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Jan. 3, 2006

Mayors from Georgian Republic Visit Oswego County

OSWEGO - The term "global village" took on new meaning recently when a delegation of mayors from the Republic of Georgia visited village, city and county government offices in Oswego County.

The visit was arranged by the U.S. Department of State through the International Center of Syracuse.

The mayors of five Georgian cities spent a day in Oswego County, meeting with county government leaders and elected officials in the village of Phoenix and the city of Fulton. They included Berdo Asanishvili, mayor of Sighnaghi; Goderdzi Berberashvili, mayor of Dusheti; Zaza Berelidze, acting mayor of Oni; Levan Kokorashvili, mayor of Kvareli; and Tamaz Petriashvili, mayor of Akhaltsikhe.

Oswego County Legislature Chairman Russ Johnson, County Treasurer John Kruk, Undersheriff Robert Lighthall, Elections Commissioner Donald Wart, and Promotion and Tourism Director Christine Gray spent part of the afternoon with the group, explaining how their departments work and answering questions about county government and the local community.

Legislature Chairman Johnson welcomed the mayors to Oswego County. He discussed the role of the County Legislature and explained that each of the 25 members of the Legislature represents about 4,000 citizens.

"As elected leaders of their respective cities, they handle many of the same types of responsibilities and challenges that we do in Oswego County," said Legislature Chairman Johnson. "The goal of the international visitor program is to strengthen relations between the U.S and other countries by building on citizen diplomacy and international understanding."

Kruk said the project is a "goodwill" endeavor that allows local leaders to share information with international visitors. Kruk frequently assists the International Center of Syracuse by arranging for foreign visitors to meet Oswego County government officials, depending on their needs and interests. He said that visitors from the former U.S.S.R. and other Asian nations are often interested in how local governments function in the U.S. While in the Syracuse area, the delegation from Georgia also met with environmental activists, labor leaders, small business developers, religious leaders, and others.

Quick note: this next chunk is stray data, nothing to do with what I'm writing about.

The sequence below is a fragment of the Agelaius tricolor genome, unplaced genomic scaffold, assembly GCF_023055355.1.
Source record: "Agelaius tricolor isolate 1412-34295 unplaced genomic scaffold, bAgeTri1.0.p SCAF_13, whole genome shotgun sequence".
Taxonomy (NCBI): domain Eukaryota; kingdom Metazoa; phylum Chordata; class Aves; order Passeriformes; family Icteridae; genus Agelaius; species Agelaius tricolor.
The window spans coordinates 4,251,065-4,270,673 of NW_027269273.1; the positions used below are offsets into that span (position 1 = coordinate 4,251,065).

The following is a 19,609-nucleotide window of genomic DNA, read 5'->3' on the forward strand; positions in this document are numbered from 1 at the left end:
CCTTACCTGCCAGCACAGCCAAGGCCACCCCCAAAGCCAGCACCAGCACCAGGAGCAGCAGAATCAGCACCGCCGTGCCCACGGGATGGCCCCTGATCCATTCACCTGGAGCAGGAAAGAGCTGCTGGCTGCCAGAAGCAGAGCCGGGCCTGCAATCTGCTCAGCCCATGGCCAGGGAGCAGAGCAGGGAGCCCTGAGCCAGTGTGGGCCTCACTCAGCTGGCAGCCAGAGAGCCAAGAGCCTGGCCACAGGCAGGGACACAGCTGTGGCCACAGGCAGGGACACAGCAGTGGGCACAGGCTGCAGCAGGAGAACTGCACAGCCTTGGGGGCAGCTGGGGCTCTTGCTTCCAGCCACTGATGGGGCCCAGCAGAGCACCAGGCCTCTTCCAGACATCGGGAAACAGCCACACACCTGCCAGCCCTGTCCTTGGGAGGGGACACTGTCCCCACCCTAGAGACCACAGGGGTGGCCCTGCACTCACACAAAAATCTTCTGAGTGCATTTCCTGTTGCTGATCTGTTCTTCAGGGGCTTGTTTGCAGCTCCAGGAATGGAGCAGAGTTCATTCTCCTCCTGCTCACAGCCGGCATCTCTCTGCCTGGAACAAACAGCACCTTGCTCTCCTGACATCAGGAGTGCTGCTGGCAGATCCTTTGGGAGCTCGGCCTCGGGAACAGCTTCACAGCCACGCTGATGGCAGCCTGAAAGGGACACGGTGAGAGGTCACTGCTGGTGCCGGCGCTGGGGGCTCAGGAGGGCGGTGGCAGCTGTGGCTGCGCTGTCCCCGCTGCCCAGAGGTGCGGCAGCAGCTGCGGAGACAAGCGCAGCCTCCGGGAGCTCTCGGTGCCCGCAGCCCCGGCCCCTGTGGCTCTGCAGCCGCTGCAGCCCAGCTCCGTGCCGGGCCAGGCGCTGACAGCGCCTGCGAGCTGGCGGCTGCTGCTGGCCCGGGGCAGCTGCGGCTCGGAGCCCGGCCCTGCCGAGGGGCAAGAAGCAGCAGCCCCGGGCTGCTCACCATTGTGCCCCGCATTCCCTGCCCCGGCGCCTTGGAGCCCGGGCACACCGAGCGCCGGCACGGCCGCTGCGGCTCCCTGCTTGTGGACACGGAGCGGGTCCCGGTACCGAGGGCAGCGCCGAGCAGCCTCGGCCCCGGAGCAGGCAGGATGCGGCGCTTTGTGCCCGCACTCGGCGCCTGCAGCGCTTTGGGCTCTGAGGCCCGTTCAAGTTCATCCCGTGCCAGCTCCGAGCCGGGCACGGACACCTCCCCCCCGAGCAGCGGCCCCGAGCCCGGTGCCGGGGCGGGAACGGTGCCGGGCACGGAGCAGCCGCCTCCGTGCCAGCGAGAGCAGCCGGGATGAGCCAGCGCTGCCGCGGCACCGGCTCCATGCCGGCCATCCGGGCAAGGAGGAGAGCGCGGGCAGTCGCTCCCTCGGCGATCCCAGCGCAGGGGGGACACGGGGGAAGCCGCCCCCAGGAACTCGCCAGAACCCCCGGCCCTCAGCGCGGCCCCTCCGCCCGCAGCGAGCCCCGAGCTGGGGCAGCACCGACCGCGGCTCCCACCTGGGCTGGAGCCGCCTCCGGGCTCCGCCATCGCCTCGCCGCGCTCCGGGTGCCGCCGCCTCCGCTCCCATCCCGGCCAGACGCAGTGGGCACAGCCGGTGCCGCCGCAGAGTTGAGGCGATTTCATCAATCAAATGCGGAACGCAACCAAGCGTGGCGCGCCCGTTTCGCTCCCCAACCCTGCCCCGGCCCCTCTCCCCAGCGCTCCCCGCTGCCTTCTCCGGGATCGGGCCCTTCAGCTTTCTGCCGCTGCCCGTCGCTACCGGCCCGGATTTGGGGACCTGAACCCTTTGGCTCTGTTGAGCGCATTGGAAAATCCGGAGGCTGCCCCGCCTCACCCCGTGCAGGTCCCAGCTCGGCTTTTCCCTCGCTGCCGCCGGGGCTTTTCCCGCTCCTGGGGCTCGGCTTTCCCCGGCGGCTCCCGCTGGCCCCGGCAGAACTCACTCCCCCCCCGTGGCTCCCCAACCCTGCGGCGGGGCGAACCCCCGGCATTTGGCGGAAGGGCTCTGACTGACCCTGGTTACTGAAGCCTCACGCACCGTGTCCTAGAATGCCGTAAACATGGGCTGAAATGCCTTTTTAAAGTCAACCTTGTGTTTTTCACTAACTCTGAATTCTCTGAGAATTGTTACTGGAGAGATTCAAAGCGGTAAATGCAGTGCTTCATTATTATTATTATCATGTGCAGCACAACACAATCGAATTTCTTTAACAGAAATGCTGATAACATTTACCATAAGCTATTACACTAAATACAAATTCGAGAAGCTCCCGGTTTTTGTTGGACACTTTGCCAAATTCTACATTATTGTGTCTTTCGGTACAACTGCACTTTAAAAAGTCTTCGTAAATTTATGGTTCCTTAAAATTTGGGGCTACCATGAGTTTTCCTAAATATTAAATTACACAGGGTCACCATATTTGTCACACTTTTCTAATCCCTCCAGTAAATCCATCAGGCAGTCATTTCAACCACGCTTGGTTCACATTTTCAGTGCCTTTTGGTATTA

The republic of Georgia is undergoing rapid changes and the visiting mayors had several questions about the structure of county government, voter registration, voter turnout, and tourism promotion.

Georgia became an independent nation only 14 years ago, following the break-up of the former Soviet Union. Citizens elect a president by popular vote. Located on the Black Sea, it contains ancient cities and is considered a lovely region. Winemaking is a major industry. However, the nation faces a number of environmental problems including air and soil pollution, and pollution of major rivers and the Black Sea on its southwestern border.

Joseph Corso, president of the International Center's board of directors, said the visits are organized to "increase mutual understanding through communication at personal and professional levels. Participants are established or potential foreign leaders who are selected by American embassies overseas to visit the U.S., meet and confer with their professional counterparts, and experience this country firsthand."

Two interpreters from the U.S. Department of State accompanied the mayors from Georgia.

For more information, contact the International Center of Syracuse at 471-0252.



Oswego County Legislature Chairman Russ Johnson gives a hearty welcome to a group of mayors from the Republic of Georgia. Their visit was arranged by the International Center of Syracuse and the U.S. State Department. Looking on are County Treasurer John Kruk and Undersheriff Robert Lighthall.

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